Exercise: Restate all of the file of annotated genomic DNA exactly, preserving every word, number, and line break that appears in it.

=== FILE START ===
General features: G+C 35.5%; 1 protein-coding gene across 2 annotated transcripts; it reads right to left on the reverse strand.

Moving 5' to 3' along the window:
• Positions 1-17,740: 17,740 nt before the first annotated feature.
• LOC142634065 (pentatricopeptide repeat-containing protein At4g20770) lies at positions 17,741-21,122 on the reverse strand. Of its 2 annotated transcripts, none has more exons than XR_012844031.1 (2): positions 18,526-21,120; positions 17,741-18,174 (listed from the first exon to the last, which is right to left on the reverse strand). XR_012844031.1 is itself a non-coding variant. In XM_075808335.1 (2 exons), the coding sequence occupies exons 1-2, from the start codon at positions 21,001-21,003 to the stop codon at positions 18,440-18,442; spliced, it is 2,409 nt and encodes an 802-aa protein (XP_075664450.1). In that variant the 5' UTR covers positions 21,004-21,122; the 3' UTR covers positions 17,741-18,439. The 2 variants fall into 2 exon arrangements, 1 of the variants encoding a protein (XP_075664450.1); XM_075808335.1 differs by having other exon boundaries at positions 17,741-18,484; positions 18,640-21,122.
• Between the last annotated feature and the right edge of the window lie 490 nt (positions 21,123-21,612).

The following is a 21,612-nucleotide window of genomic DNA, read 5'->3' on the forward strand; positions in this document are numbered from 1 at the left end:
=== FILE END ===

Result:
General features: G+C 35.5%; 1 protein-coding gene across 2 annotated transcripts; it reads right to left on the reverse strand.

Moving 5' to 3' along the window:
• Positions 1-17,740: 17,740 nt before the first annotated feature.
• LOC142634065 (pentatricopeptide repeat-containing protein At4g20770) lies at positions 17,741-21,122 on the reverse strand. Of its 2 annotated transcripts, none has more exons than XR_012844031.1 (2): positions 18,526-21,120; positions 17,741-18,174 (listed from the first exon to the last, which is right to left on the reverse strand). XR_012844031.1 is itself a non-coding variant. In XM_075808335.1 (2 exons), the coding sequence occupies exons 1-2, from the start codon at positions 21,001-21,003 to the stop codon at positions 18,440-18,442; spliced, it is 2,409 nt and encodes an 802-aa protein (XP_075664450.1). In that variant the 5' UTR covers positions 21,004-21,122; the 3' UTR covers positions 17,741-18,439. The 2 variants fall into 2 exon arrangements, 1 of the variants encoding a protein (XP_075664450.1); XM_075808335.1 differs by having other exon boundaries at positions 17,741-18,484; positions 18,640-21,122.
• Between the last annotated feature and the right edge of the window lie 490 nt (positions 21,123-21,612).

The following is a 21,612-nucleotide window of genomic DNA, read 5'->3' on the forward strand; positions in this document are numbered from 1 at the left end: